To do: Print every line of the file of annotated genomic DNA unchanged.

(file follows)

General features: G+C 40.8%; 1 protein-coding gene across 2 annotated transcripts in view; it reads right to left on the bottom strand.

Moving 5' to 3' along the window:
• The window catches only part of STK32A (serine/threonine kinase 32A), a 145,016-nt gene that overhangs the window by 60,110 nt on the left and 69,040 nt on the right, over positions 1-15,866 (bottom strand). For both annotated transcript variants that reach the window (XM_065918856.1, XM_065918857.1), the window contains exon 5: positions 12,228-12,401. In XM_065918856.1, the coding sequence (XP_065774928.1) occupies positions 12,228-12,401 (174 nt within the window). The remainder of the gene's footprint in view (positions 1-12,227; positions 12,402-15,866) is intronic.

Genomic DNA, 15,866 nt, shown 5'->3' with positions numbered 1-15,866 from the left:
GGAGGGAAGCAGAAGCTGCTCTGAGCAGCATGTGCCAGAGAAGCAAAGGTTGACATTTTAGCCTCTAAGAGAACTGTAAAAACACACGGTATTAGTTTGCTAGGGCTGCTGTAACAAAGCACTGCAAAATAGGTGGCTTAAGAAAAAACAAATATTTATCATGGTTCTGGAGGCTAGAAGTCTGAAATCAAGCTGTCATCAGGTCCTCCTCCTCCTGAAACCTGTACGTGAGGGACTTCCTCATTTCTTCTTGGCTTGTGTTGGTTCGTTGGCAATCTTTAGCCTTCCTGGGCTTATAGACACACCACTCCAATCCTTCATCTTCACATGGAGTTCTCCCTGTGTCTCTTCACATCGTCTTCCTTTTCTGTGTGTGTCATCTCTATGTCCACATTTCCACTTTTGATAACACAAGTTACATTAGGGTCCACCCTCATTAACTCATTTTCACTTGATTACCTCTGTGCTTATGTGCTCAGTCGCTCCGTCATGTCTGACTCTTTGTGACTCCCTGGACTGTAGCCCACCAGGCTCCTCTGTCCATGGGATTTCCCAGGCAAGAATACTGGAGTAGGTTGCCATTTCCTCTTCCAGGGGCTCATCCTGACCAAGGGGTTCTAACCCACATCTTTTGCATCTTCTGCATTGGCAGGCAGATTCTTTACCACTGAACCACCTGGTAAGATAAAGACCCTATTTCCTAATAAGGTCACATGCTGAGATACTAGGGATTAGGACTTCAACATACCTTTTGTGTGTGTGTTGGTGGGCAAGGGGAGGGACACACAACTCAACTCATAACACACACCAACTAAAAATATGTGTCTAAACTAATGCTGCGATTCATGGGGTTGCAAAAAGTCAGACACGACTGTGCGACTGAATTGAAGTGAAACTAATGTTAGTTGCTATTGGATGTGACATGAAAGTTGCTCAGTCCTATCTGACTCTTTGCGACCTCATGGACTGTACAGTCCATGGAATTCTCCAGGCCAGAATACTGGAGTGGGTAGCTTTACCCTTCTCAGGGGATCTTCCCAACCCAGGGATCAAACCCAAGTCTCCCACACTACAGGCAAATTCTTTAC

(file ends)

General features: G+C 40.8%; 1 protein-coding gene across 2 annotated transcripts in view; it reads right to left on the bottom strand.

Moving 5' to 3' along the window:
• The window catches only part of STK32A (serine/threonine kinase 32A), a 145,016-nt gene that overhangs the window by 60,110 nt on the left and 69,040 nt on the right, over positions 1-15,866 (bottom strand). For both annotated transcript variants that reach the window (XM_065918856.1, XM_065918857.1), the window contains exon 5: positions 12,228-12,401. In XM_065918856.1, the coding sequence (XP_065774928.1) occupies positions 12,228-12,401 (174 nt within the window). The remainder of the gene's footprint in view (positions 1-12,227; positions 12,402-15,866) is intronic.

Genomic DNA, 15,866 nt, shown 5'->3' with positions numbered 1-15,866 from the left:
GGAGGGAAGCAGAAGCTGCTCTGAGCAGCATGTGCCAGAGAAGCAAAGGTTGACATTTTAGCCTCTAAGAGAACTGTAAAAACACACGGTATTAGTTTGCTAGGGCTGCTGTAACAAAGCACTGCAAAATAGGTGGCTTAAGAAAAAACAAATATTTATCATGGTTCTGGAGGCTAGAAGTCTGAAATCAAGCTGTCATCAGGTCCTCCTCCTCCTGAAACCTGTACGTGAGGGACTTCCTCATTTCTTCTTGGCTTGTGTTGGTTCGTTGGCAATCTTTAGCCTTCCTGGGCTTATAGACACACCACTCCAATCCTTCATCTTCACATGGAGTTCTCCCTGTGTCTCTTCACATCGTCTTCCTTTTCTGTGTGTGTCATCTCTATGTCCACATTTCCACTTTTGATAACACAAGTTACATTAGGGTCCACCCTCATTAACTCATTTTCACTTGATTACCTCTGTGCTTATGTGCTCAGTCGCTCCGTCATGTCTGACTCTTTGTGACTCCCTGGACTGTAGCCCACCAGGCTCCTCTGTCCATGGGATTTCCCAGGCAAGAATACTGGAGTAGGTTGCCATTTCCTCTTCCAGGGGCTCATCCTGACCAAGGGGTTCTAACCCACATCTTTTGCATCTTCTGCATTGGCAGGCAGATTCTTTACCACTGAACCACCTGGTAAGATAAAGACCCTATTTCCTAATAAGGTCACATGCTGAGATACTAGGGATTAGGACTTCAACATACCTTTTGTGTGTGTGTTGGTGGGCAAGGGGAGGGACACACAACTCAACTCATAACACACACCAACTAAAAATATGTGTCTAAACTAATGCTGCGATTCATGGGGTTGCAAAAAGTCAGACACGACTGTGCGACTGAATTGAAGTGAAACTAATGTTAGTTGCTATTGGATGTGACATGAAAGTTGCTCAGTCCTATCTGACTCTTTGCGACCTCATGGACTGTACAGTCCATGGAATTCTCCAGGCCAGAATACTGGAGTGGGTAGCTTTACCCTTCTCAGGGGATCTTCCCAACCCAGGGATCAAACCCAAGTCTCCCACACTACAGGCAAATTCTTTAC